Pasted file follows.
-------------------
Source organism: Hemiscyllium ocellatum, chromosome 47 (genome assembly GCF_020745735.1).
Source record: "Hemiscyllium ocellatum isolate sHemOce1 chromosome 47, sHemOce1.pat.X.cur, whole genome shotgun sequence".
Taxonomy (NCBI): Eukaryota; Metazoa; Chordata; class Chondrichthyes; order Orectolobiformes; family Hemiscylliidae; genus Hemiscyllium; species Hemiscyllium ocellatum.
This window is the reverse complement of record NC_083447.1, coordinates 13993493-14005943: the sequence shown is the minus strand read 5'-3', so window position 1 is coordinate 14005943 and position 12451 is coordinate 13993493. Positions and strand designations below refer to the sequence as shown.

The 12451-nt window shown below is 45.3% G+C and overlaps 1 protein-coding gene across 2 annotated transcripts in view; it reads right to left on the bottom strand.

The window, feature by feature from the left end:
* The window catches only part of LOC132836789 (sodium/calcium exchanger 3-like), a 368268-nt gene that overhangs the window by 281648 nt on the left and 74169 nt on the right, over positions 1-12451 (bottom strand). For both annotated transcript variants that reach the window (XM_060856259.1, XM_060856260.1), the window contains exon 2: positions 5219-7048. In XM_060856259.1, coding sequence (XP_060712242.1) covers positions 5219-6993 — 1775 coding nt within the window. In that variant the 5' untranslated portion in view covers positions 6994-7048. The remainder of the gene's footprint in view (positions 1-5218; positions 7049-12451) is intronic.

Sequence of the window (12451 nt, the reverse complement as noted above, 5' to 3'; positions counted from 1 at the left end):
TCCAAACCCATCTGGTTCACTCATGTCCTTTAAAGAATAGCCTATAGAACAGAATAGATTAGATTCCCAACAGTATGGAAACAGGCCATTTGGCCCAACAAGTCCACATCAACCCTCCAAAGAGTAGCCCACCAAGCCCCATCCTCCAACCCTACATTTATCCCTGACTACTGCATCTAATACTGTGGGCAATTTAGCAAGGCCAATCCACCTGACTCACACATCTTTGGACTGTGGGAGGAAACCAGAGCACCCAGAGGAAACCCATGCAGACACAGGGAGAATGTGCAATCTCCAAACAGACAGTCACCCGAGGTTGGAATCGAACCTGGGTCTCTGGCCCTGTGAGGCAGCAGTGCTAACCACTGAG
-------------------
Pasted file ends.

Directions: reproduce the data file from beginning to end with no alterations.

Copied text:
Source organism: Hemiscyllium ocellatum, chromosome 47 (genome assembly GCF_020745735.1).
Source record: "Hemiscyllium ocellatum isolate sHemOce1 chromosome 47, sHemOce1.pat.X.cur, whole genome shotgun sequence".
Taxonomy (NCBI): Eukaryota; Metazoa; Chordata; class Chondrichthyes; order Orectolobiformes; family Hemiscylliidae; genus Hemiscyllium; species Hemiscyllium ocellatum.
This window is the reverse complement of record NC_083447.1, coordinates 13993493-14005943: the sequence shown is the minus strand read 5'-3', so window position 1 is coordinate 14005943 and position 12451 is coordinate 13993493. Positions and strand designations below refer to the sequence as shown.

The 12451-nt window shown below is 45.3% G+C and overlaps 1 protein-coding gene across 2 annotated transcripts in view; it reads right to left on the bottom strand.

The window, feature by feature from the left end:
* The window catches only part of LOC132836789 (sodium/calcium exchanger 3-like), a 368268-nt gene that overhangs the window by 281648 nt on the left and 74169 nt on the right, over positions 1-12451 (bottom strand). For both annotated transcript variants that reach the window (XM_060856259.1, XM_060856260.1), the window contains exon 2: positions 5219-7048. In XM_060856259.1, coding sequence (XP_060712242.1) covers positions 5219-6993 — 1775 coding nt within the window. In that variant the 5' untranslated portion in view covers positions 6994-7048. The remainder of the gene's footprint in view (positions 1-5218; positions 7049-12451) is intronic.

Sequence of the window (12451 nt, the reverse complement as noted above, 5' to 3'; positions counted from 1 at the left end):
TCCAAACCCATCTGGTTCACTCATGTCCTTTAAAGAATAGCCTATAGAACAGAATAGATTAGATTCCCAACAGTATGGAAACAGGCCATTTGGCCCAACAAGTCCACATCAACCCTCCAAAGAGTAGCCCACCAAGCCCCATCCTCCAACCCTACATTTATCCCTGACTACTGCATCTAATACTGTGGGCAATTTAGCAAGGCCAATCCACCTGACTCACACATCTTTGGACTGTGGGAGGAAACCAGAGCACCCAGAGGAAACCCATGCAGACACAGGGAGAATGTGCAATCTCCAAACAGACAGTCACCCGAGGTTGGAATCGAACCTGGGTCTCTGGCCCTGTGAGGCAGCAGTGCTAACCACTGAG